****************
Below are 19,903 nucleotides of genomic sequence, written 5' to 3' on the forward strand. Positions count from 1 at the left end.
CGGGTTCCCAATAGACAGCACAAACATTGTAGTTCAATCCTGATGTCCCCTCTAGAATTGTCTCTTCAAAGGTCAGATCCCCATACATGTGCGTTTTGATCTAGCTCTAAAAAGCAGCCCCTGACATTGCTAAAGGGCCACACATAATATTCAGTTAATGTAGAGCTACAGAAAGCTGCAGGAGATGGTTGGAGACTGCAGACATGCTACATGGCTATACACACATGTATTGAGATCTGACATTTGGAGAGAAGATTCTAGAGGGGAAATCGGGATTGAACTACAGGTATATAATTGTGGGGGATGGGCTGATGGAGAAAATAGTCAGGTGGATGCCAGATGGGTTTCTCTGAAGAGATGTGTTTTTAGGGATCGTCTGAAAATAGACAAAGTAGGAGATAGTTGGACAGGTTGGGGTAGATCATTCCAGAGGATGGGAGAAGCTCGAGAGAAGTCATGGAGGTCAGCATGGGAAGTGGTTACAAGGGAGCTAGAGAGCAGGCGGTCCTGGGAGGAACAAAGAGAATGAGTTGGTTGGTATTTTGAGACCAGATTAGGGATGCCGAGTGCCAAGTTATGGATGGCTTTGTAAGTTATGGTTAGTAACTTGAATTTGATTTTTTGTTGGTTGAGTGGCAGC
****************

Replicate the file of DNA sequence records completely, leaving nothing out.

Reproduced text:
Below are 19,903 nucleotides of genomic sequence, written 5' to 3' on the forward strand. Positions count from 1 at the left end.
CGGGTTCCCAATAGACAGCACAAACATTGTAGTTCAATCCTGATGTCCCCTCTAGAATTGTCTCTTCAAAGGTCAGATCCCCATACATGTGCGTTTTGATCTAGCTCTAAAAAGCAGCCCCTGACATTGCTAAAGGGCCACACATAATATTCAGTTAATGTAGAGCTACAGAAAGCTGCAGGAGATGGTTGGAGACTGCAGACATGCTACATGGCTATACACACATGTATTGAGATCTGACATTTGGAGAGAAGATTCTAGAGGGGAAATCGGGATTGAACTACAGGTATATAATTGTGGGGGATGGGCTGATGGAGAAAATAGTCAGGTGGATGCCAGATGGGTTTCTCTGAAGAGATGTGTTTTTAGGGATCGTCTGAAAATAGACAAAGTAGGAGATAGTTGGACAGGTTGGGGTAGATCATTCCAGAGGATGGGAGAAGCTCGAGAGAAGTCATGGAGGTCAGCATGGGAAGTGGTTACAAGGGAGCTAGAGAGCAGGCGGTCCTGGGAGGAACAAAGAGAATGAGTTGGTTGGTATTTTGAGACCAGATTAGGGATGCCGAGTGCCAAGTTATGGATGGCTTTGTAAGTTATGGTTAGTAACTTGAATTTGATTTTTTGTTGGTTGAGTGGCAGC